U.S. stock futures edged lower Thursday, with investors selling government bonds and richly valued technology stocks a day after the Dow Jones Industrial Average closed above 33000 for the first time.
S&P 500 futures ticked down 0.3%, after the broad market gauge hit an all-time high on Wednesday. Nasdaq-100 futures fell over 1%, pointing to losses for the technology sector after three days of gains. Dow Jones Industrial Average futures wavered between gains and losses. The blue-chip stocks benchmark had hit a new milestone after the Federal Reserve pledged to maintain its easy-money policies.
In the bond market, investors continued to sell U.S. 10-year notes in a bet that inflation will pick up pace as the economy recovers, reducing the value of returns from fixed-income investments. The yield on 10-year Treasury notes ticked up to 1.719%, after climbing to 1.641%, its highest in more than a year, on Wednesday. The yield, which rises when bond prices fall, was as low as 0.915% near the start of the year.
“It is all about inflation expectations: The fact that we are getting inflation expectations beyond the Fed’s target is spooking bond markets,” said Edward Park, chief investment officer at Brooks Macdonald.
In recent weeks, the rise in bond yields and investors’ growing optimism that the economy will rebound quickly has curbed their appetite for richly valued technology stocks. Instead, they are looking to sectors like banks, airlines and energy companies, which could benefit more when social and business activity picks up. Federal Reserve officials on Wednesday said they expect the economy to recover more quickly than they did a few months ago, bolstering those bets.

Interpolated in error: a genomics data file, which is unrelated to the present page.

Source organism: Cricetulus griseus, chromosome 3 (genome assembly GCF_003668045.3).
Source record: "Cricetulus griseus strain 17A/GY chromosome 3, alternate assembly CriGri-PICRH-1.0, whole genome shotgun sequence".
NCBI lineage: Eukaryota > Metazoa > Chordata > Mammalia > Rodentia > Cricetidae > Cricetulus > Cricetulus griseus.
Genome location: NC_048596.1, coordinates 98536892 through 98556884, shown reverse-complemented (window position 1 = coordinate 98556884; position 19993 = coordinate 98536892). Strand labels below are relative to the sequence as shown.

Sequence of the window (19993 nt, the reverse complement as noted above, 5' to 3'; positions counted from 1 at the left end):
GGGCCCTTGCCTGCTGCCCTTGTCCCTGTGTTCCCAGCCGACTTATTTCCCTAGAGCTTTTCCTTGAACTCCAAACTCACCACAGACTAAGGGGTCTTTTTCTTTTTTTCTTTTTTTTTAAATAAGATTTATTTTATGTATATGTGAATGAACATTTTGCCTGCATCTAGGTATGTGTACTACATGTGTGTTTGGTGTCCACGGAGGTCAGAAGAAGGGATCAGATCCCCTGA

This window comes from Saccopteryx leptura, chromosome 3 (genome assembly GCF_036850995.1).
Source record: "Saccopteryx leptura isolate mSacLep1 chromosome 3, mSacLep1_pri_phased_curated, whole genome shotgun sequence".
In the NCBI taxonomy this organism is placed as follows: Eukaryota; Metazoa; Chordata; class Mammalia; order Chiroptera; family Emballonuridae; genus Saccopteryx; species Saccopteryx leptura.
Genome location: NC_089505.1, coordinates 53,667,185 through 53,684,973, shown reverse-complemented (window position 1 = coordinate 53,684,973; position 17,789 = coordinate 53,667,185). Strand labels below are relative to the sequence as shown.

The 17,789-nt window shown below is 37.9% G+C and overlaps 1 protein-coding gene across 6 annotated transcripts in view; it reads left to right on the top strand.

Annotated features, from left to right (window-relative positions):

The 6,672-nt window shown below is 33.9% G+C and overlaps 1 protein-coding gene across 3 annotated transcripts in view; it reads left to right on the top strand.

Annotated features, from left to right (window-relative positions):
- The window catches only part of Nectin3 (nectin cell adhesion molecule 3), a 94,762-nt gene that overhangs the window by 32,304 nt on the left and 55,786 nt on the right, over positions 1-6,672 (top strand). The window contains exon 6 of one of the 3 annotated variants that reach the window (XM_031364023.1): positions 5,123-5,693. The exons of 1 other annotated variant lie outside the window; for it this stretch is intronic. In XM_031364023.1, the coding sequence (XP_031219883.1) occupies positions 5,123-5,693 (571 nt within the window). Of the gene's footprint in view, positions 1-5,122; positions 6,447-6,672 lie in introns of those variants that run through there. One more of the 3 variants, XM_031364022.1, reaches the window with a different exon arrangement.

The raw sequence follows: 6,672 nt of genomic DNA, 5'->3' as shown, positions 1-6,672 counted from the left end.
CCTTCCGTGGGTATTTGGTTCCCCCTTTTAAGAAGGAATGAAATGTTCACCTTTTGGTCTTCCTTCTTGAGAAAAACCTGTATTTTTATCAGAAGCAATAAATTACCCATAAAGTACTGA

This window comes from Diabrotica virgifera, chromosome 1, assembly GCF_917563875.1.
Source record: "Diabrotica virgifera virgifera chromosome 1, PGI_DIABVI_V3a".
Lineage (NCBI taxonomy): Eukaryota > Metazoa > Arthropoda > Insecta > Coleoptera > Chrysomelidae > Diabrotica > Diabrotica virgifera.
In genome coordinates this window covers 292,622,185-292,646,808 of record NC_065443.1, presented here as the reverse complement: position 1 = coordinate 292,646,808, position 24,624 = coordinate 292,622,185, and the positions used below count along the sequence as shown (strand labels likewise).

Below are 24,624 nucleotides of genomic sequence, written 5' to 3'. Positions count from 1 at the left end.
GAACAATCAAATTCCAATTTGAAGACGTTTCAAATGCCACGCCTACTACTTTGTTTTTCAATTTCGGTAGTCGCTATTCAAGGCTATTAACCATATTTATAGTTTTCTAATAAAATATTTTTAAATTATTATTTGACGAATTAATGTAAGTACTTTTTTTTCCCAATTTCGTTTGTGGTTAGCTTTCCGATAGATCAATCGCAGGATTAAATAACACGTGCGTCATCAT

“Powell and the Fed did a pretty good job of navigating an uncertain market and delivered just enough to make sure equity volatility didn’t rise, but that said, it hasn’t put a cap on yields” said Mr. Park.
U.S. jobless claims data for the week ended March 13, due at 8:30 a.m. ET, will offer investors a view on the health of the labor market. First-time applications for unemployment benefits are near their lowest level since the pandemic hit, but remain historically elevated. Economists surveyed by The Wall Street Journal expect filings for jobless claims, a proxy for layoffs, fell to 700,000 last week from 712,000 the prior week.
“The thing to watch is the employment numbers, and central banks are all watching that,” said Michael Matthews, a fixed-income fund manager at Invesco. “The Fed and all central banks have decided it is better to run the economy hot, to aid the recovery, to get as low unemployment as they possibly can.”
Bond investors are betting that the Fed will raise interest rates within the next two years, despite data on Wednesday that showed most policy makers still expect to maintain ultralow interest rates through 2023. Just seven of 18 Fed officials at Wednesday’s meeting anticipated lifting rates in 2022 or 2023, up from five in December.
“Fed [officials] are trying to stick to no-tightening for the next three years, but the market is trying to challenge that,” Mr. Matthews said. “Risk assets will remain supported, providing Treasurys don’t sell off too much.”
Meanwhile, expectations that inflation will climb is sending investors searching for higher returns, and prompting them to shun the safest assets like government bonds, he added. “This morning, the markets woke up and decided if the Fed is going to keep policy so loose, they want higher risk premium,” Mr. Matthews said.
Overseas, the pan-continental Stoxx Europe 600 ticked up 0.2%.
The Bank of England is expected to keep interest rates unchanged when officials release their monetary policy decision at 8 a.m. ET.
In Asia, most major benchmarks closed higher. China’s Shanghai Composite Index added 0.5% while Hong Kong’s Hang Seng rallied 1.3%. Australia’s S&P /
200 declined 0.7%.
Write to Caitlin Ostroff at [email protected]
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